We call on you as corporate citizens and sponsors of the NFL, who ostensibly care about ensuring a workplace for women that is free from harassment and abuse, to demand transparency from the League related to this scandal. Until a written report is conveyed to the NFL and made public, we will not know the extent of the harm that occurred, or the reasons this culture was allowed to fester for so long. Most importantly, we will not know whether the actions taken b3 the WFT are appropriate to address the underlying problems that we, and others like us, reported to Ms. Wilkinson. As corporations that care about women and equity, both inside and outside the workplace, and with consumers and shareholders who expect you to uphold these values, you should not be a party to the efforts of the NFL to obfuscate the truth and to deny validation to so many brave women and men who came forward in the hope that the NFL would take action to right a clear wrong.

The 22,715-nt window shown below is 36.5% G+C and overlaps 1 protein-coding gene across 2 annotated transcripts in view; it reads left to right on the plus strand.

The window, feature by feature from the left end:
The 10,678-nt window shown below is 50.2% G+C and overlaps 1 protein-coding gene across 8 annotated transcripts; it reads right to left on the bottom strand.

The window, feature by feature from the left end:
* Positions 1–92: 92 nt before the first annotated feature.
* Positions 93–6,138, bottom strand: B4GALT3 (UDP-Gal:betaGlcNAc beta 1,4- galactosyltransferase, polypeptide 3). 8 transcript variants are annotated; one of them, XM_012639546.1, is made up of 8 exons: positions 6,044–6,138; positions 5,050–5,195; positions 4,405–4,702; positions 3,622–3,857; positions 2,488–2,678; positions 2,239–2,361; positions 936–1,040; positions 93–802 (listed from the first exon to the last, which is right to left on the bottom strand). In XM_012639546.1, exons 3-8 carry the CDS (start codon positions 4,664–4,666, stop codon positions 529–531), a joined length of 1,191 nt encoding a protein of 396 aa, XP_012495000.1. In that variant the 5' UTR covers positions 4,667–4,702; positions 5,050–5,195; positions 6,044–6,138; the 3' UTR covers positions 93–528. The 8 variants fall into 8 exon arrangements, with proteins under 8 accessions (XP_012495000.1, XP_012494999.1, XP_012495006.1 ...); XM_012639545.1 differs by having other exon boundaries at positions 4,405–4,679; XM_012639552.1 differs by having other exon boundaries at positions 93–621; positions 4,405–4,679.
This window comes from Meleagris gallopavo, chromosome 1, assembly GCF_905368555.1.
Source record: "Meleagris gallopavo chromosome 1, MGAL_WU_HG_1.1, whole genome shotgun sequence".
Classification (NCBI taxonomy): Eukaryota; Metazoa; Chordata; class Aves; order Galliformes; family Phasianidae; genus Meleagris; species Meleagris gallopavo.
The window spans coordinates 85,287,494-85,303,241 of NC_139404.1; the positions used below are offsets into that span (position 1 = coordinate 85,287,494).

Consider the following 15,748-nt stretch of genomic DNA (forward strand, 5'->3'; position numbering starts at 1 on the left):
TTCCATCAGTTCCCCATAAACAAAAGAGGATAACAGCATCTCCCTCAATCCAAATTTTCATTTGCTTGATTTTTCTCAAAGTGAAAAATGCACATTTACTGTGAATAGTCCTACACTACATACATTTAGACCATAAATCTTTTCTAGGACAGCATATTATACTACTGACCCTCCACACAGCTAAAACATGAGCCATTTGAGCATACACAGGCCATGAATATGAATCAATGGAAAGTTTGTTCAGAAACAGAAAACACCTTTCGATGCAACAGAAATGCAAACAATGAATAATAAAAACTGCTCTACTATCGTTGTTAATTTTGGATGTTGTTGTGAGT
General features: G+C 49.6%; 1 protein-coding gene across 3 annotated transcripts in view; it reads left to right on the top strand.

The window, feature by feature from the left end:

More recently, the utter failure of the NFL investigation and its actions against the WFT was laid bare by the infuriating interview given by newly installed co-CEO Tanya Snyder, when she spoke only of herself and of her family’s “pain” and characterized the hundreds of women who came forward with story after story of abuse as “ridiculous.” No one of good conscience could possibly describe these employees or their claims as ridiculous if they actually knew the content of the allegations. The NFL, however, has tried to make sure that will never happen.